Even after getting millions of tourists per year there are yet a lot of things that visitors don’t know about the architecture, history, and art of the Pantheon.
It is considered as the Eternal City’s most stunning ancient temple.
So let’s find out 10 most fascinating things about one of Rome‘s adorable landmarks.
- The name comes from Greek.
The word Pantheon is gotten from the ancient Greek words ‘pan’ (all) and theos (god). The temple was committed to the love of all gods. You can see this still today in the name of the present-day church which is Santa Maria e Martiri.
- It’s a church.
In the year 608, Emperor Phocas gifted this church to Pope Boniface IV who evacuated all remnants of paganism and consecrated it as St Mary and the Martyrs church, however initially it was developed as a pagan temple which was committed to all the divine. The structures well-preserved state owes a lot to its Christian lifestyle as it simply implies the Pantheon got away a greater part of the plundering abandonment which destroyed a considerable lot of Rome’s ancient structures during medieval times.
- The Oculus is open.
The only source of light when the Pantheon was built was the oculus in the center of the dome. ‘The Eye of the Pantheon’ measures 8.2m in diameter/ The founding date of Rome is 21 April and on his date, a clever lighting trick was played out. You will see that at midday the sunlight hits the metal grille over the entryway which fills the entrance way with the light. Maybe this would have lit up the ruler in ancient times also by representing his appearance as divine on earth.
- Saved from Destruction.
As this represents the city’s historic center with a large archaeological site scattered with ruins, it’s unbelievable to see that the Pantheon has been perfectly standing after 200 years yet after suffering big damages in marbles, metals, and sculptures during the Medieval and Renaissance eras. Therefore, the Pantheon has turned into the best preserved old landmark to be in continuous use since its commencement in 127 AD.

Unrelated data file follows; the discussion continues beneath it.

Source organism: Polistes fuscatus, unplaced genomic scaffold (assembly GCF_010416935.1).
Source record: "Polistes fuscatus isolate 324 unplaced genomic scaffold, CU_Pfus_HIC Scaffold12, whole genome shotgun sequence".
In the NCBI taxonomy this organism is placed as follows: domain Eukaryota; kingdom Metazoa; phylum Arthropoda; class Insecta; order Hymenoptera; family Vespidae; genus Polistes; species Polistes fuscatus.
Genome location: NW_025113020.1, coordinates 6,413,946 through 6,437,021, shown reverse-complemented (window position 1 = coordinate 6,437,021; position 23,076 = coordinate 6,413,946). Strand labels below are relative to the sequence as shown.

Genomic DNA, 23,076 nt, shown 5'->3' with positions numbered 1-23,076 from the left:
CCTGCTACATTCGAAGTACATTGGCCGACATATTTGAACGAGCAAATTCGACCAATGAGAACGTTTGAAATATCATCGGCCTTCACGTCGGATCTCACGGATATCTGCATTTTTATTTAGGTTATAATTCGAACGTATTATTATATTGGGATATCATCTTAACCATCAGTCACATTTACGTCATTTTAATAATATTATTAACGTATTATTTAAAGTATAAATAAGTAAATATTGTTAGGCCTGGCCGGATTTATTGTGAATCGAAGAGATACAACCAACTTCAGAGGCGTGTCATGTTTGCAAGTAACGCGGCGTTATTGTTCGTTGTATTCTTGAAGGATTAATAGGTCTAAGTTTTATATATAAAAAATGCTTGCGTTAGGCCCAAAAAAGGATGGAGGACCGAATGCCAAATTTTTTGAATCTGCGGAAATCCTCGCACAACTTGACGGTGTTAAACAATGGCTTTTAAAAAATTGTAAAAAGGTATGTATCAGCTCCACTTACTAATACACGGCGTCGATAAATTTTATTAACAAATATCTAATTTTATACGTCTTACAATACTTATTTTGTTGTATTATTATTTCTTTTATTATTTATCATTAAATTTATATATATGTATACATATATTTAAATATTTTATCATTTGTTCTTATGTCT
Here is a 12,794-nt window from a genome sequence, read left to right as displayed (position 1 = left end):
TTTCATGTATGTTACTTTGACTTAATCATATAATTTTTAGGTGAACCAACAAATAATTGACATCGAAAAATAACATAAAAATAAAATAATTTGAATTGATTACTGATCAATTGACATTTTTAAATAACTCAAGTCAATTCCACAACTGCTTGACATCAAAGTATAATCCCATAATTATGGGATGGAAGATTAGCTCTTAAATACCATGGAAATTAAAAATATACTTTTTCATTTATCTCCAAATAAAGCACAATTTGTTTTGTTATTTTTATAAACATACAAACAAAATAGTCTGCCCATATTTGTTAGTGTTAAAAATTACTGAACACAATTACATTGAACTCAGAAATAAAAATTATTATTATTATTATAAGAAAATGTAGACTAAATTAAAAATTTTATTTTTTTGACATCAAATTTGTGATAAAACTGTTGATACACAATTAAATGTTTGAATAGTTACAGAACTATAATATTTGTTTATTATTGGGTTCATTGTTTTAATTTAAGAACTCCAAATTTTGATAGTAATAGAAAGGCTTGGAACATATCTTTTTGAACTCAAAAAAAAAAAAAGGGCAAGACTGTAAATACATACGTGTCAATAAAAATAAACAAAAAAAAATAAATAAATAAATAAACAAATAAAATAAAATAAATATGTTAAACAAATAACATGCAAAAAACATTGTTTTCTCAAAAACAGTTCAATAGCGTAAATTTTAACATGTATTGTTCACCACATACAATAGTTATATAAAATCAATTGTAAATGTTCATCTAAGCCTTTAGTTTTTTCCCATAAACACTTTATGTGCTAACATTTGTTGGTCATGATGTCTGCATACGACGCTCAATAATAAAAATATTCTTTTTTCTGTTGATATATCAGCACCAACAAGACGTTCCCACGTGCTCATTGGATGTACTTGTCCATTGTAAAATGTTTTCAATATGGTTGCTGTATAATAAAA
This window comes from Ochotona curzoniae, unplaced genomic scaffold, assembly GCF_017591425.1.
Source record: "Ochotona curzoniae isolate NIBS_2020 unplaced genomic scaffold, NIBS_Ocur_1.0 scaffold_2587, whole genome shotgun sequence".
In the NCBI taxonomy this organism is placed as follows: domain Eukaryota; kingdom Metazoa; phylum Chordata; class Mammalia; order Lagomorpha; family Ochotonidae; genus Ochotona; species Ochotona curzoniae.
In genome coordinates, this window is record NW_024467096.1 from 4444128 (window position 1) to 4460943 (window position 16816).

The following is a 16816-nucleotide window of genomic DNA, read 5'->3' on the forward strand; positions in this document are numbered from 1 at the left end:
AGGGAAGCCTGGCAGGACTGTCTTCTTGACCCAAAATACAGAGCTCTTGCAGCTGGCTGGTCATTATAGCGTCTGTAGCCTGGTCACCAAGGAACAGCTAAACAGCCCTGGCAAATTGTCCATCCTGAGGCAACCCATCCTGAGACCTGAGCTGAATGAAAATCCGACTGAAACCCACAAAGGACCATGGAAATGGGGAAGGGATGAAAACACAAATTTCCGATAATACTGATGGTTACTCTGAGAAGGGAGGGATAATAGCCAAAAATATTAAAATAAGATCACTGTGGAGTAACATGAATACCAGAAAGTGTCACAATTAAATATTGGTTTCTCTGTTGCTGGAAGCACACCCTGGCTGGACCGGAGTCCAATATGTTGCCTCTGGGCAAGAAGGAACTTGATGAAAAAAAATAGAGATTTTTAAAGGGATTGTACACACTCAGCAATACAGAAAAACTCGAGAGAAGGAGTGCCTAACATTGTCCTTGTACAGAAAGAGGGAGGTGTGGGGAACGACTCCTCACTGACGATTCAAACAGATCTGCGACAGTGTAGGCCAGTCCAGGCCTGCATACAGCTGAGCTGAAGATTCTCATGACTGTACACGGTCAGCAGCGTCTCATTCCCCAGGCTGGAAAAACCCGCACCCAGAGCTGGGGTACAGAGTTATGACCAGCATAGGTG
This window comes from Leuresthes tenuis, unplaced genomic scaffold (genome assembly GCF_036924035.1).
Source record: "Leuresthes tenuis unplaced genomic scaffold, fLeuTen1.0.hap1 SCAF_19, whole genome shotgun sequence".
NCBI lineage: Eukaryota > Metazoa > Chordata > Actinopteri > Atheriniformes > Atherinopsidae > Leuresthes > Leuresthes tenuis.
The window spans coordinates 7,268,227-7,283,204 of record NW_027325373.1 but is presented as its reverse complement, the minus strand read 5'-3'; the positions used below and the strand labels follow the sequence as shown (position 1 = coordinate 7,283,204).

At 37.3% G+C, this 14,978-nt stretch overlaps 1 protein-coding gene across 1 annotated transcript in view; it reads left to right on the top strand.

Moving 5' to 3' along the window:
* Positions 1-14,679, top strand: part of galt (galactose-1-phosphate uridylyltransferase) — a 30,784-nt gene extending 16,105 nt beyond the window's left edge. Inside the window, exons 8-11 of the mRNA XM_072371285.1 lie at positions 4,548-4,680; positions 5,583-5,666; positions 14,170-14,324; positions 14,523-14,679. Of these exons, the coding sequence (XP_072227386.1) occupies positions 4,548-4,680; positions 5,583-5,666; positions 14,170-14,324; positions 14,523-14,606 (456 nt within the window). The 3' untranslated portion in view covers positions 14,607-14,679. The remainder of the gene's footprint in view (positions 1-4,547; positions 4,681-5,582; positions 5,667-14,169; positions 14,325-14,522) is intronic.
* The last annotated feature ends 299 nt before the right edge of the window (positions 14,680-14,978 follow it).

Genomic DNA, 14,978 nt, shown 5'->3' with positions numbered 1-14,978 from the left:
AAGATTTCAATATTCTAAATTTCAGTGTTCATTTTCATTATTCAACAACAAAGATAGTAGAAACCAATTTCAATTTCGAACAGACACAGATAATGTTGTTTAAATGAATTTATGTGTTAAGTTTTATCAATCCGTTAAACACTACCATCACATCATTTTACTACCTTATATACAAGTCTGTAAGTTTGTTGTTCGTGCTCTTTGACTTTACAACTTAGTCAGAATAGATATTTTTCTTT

- It was once covered in bronze.
The skyline of the city sparkle in the sunlight because of the Pantheons bronze covered dome. Although with time passing, the materials gradually stripped away to be used elsewhere. The bronze was also taken by the Pope Urban VIII who was a member of the Barberini family to build cannons for the Vatican for offering to ascend to the saying ‘quod non fecerunt barbari, fecerunt Barberini.
- Record-breaking concrete dome.
The marvelous 142 ft dome was developed using concrete mixed with materials like tufa and pumice to decrease the weight as the dome rises. The coffers in the roof likewise help to minimize the weight. This considered as the biggest dome worldwide for over 1300 years until Brunelleschi, motivated by the Pantheon, developed his renowned Duomo in Florence.
- The big hole in the ceiling.
The Oculus gives the only source of light, besides from the entrance door. It would likewise enable smoke to escape when the Pantheon was utilized for pagan functions in ancient times. In the rainy season, the water drains away from the Pantheon because of its slightly sloping floor and 22 well-camouflaged holes.
- It is not the first Pantheon.
You’ll actually be shocked to hear but this is not the first Pantheon, It is actually the third structure on the same site. The first Pantheon was created by Marcus Agrippa in 27 BC but it was burned out then Emperor Domition reconstructed with lighting. However, it was also burned down again. The current version was built by Hadrian between 118-128 AD which was almost 2000 years ago. He reused the original engraving building he Agrippa which for some time created confusion for the exact date of construction.
- Perfect sphere inside.
You will see the dimensions of the Pantheon follow the great rules spread out by top Roman architect Vitruvius which still inspires many. A perfect sphere fit exactly inside the Pantheon with the height and diameter of 142 feet.
- There’s a link with food.
You’ll be able to find the touch of the first two kings of Italy named Vittorio Emanuele II and Umberto I along with Umberto’s wife in the tombs. Umberto’s wife Margherita has now increased global fame as the motivation for the Margherita pizza. The story behind the Margherita pizza follows like this, when the royal couple visited Naples in 1889 a local pizzaiolo made them a pizza with mozzarella, basil and tomatoes to add the colors of Italian flag thus the pizza named after Margherita Queen.
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